One very significant change that took place in our industry occurred when manufacturers chose to place the TCM inside the transmission. By minimizing the amount of wires going to the transmission, it saved them a considerable amount of money. However, for us in the repair and rebuild industry, this can be frustrating from both a diagnostic and cost standpoint, especially when the solenoids are integral to the TCM. And/or when programming is essential to complete the repair correctly and efficiently. At some point in the diagnostic process, it may come down to an $800-$1,000 question: Is the TCM defective? To be as complete in the diagnosis as one’s ability and test equipment allows and still be uncertain, what an expensive gamble to take. This article will share a couple of shops’ experiences of what did turn out to be defective TCM’s should you be dealing with the same issues and feel uncertain about which direction to take.

A 6T40 in a 2011 Chevy Malibu comes in to R.C. Trans and Repair in failsafe with a hard code P0601: Transmission Control Module (TCM) Read Only Memory (ROM). This code is straightforward. Verifying power and grounds to the TECHM are the initial checks to make. Once verified, replacing the computer would be a safe repair. Such was the case with R.C. Trans and Repair. They shopped around and found an AC Delco replacement for $15 less than the price from a GM dealer (Figure 1). They installed this computer into the transmission and had it brought to the dealer for programming. The dealer was unable to program the TECHM and returned the vehicle. Code U0101: Cannot communicate with the TCM was stored in the ECM preventing programming. The shop checked the TCM’s connection. They looked for burnt pins in both the ECM and TCM, as well as double checking power and grounds for the TCM. All looked well, no evidence of any problems with the pins, connectors, wiring, power or grounds. When they hooked up the original TECHM externally, code U0101 was no longer present in the ECM. The shop decided to spring for the extra $15 and bought a TECHM from the dealer, problem solved.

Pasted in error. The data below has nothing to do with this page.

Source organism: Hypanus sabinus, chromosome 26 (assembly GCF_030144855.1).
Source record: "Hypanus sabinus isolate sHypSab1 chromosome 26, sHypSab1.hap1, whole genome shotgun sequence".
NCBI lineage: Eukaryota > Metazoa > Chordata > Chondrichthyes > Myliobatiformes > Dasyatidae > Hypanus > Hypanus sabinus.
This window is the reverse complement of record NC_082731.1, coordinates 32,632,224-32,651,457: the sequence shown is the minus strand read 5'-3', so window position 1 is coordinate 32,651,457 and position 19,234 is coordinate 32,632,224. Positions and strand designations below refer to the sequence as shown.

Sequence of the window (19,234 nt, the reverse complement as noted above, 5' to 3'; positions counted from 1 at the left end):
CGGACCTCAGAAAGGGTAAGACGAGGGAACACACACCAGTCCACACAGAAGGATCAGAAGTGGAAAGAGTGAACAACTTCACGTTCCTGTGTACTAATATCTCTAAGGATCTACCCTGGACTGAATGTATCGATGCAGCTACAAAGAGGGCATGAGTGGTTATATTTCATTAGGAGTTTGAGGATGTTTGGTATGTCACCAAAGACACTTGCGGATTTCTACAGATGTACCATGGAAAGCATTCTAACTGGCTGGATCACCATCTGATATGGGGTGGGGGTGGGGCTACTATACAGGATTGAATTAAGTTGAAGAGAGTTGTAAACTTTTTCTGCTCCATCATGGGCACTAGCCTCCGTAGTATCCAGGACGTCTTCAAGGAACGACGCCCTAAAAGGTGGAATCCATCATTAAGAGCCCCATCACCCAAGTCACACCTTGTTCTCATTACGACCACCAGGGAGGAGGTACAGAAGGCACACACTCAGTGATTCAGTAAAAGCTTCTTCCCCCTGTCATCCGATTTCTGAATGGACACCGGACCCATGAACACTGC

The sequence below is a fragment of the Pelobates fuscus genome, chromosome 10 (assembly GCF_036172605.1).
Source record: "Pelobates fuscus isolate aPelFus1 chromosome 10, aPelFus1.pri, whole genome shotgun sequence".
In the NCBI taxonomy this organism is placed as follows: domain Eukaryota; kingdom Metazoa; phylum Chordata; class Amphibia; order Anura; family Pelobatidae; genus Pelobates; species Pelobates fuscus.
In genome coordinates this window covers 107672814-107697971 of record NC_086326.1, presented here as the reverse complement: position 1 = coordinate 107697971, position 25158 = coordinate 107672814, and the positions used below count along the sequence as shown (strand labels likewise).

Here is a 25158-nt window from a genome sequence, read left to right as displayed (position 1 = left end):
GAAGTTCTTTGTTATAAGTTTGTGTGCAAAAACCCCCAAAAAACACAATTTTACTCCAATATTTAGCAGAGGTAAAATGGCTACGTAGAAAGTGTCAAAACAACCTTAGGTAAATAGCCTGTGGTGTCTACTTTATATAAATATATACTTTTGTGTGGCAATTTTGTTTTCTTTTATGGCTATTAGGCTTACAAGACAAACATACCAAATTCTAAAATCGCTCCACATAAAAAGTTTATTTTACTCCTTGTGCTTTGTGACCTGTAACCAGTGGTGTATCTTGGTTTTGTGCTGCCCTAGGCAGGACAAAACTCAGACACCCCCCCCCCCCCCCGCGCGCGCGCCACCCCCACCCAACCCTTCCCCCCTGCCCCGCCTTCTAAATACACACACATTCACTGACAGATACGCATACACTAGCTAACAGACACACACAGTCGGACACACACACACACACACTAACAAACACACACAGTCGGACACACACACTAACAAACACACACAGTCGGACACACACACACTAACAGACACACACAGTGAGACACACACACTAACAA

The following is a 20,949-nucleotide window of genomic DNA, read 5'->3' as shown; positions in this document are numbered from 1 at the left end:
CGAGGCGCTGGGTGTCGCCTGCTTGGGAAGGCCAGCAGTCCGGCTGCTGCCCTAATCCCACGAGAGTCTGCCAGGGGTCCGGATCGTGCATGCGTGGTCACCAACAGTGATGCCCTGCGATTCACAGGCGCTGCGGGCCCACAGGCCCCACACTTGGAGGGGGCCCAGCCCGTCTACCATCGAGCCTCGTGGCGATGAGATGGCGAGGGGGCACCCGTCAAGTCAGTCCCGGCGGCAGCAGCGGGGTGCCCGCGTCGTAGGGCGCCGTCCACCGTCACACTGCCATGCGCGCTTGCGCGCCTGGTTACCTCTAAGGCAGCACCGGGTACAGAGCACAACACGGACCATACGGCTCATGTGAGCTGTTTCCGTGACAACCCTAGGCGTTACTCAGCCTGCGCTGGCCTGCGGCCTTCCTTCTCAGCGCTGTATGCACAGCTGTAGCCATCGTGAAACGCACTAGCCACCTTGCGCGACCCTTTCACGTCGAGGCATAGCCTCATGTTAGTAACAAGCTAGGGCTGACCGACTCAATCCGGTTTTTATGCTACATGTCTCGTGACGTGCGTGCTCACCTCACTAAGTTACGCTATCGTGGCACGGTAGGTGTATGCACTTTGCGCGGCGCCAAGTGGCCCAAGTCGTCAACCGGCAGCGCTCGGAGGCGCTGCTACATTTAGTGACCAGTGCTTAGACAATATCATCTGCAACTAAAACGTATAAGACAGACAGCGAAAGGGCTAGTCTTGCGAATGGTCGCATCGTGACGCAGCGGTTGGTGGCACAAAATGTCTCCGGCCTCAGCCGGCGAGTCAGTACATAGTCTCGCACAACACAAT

A 6L80 in a 2009 Cadillac Escalade came in to Kinderhook Transmission needing a transmission overhaul. Once done they experienced a 2-3 and 3-4 shift flare when cold only, no codes present. After it warmed up it shifted perfectly. They had conducted a fast-learn procedure, which took successfully but made no difference. The unit had come in with quite a bit of trash in it so the decision taken was to inspect the 3-5-R and 4-5-6 regulator valve and boost valve. There we no signs of these valves sticking. After pulling the unit to inspect for defective seals and/or rings of which none was located, the unit had been re-assembled installed back into the vehicle with a new TECHM (Figure 2). The transmission shifted properly both cold and hot. In this case, defective solenoids integral to the TECHM was most likely the cause of this malfunction.